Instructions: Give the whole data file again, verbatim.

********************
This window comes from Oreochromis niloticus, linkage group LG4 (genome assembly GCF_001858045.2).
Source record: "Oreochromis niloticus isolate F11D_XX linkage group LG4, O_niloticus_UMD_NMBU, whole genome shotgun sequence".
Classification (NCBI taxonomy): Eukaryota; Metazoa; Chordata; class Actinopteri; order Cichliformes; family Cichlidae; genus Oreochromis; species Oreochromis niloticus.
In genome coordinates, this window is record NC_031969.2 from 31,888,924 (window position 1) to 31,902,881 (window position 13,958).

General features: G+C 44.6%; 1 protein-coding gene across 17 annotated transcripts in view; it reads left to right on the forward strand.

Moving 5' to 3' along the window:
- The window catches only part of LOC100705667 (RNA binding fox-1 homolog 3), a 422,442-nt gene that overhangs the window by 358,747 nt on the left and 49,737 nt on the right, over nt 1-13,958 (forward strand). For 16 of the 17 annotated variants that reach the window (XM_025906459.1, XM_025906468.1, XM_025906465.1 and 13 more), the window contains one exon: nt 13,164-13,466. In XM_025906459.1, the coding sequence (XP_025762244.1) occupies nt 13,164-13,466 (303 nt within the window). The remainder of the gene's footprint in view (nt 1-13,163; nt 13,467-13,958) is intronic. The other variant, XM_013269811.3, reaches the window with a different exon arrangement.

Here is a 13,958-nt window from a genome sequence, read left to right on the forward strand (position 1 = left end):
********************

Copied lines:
This window comes from Oreochromis niloticus, linkage group LG4 (genome assembly GCF_001858045.2).
Source record: "Oreochromis niloticus isolate F11D_XX linkage group LG4, O_niloticus_UMD_NMBU, whole genome shotgun sequence".
Classification (NCBI taxonomy): Eukaryota; Metazoa; Chordata; class Actinopteri; order Cichliformes; family Cichlidae; genus Oreochromis; species Oreochromis niloticus.
In genome coordinates, this window is record NC_031969.2 from 31,888,924 (window position 1) to 31,902,881 (window position 13,958).

General features: G+C 44.6%; 1 protein-coding gene across 17 annotated transcripts in view; it reads left to right on the forward strand.

Moving 5' to 3' along the window:
- The window catches only part of LOC100705667 (RNA binding fox-1 homolog 3), a 422,442-nt gene that overhangs the window by 358,747 nt on the left and 49,737 nt on the right, over nt 1-13,958 (forward strand). For 16 of the 17 annotated variants that reach the window (XM_025906459.1, XM_025906468.1, XM_025906465.1 and 13 more), the window contains one exon: nt 13,164-13,466. In XM_025906459.1, the coding sequence (XP_025762244.1) occupies nt 13,164-13,466 (303 nt within the window). The remainder of the gene's footprint in view (nt 1-13,163; nt 13,467-13,958) is intronic. The other variant, XM_013269811.3, reaches the window with a different exon arrangement.

Here is a 13,958-nt window from a genome sequence, read left to right on the forward strand (position 1 = left end):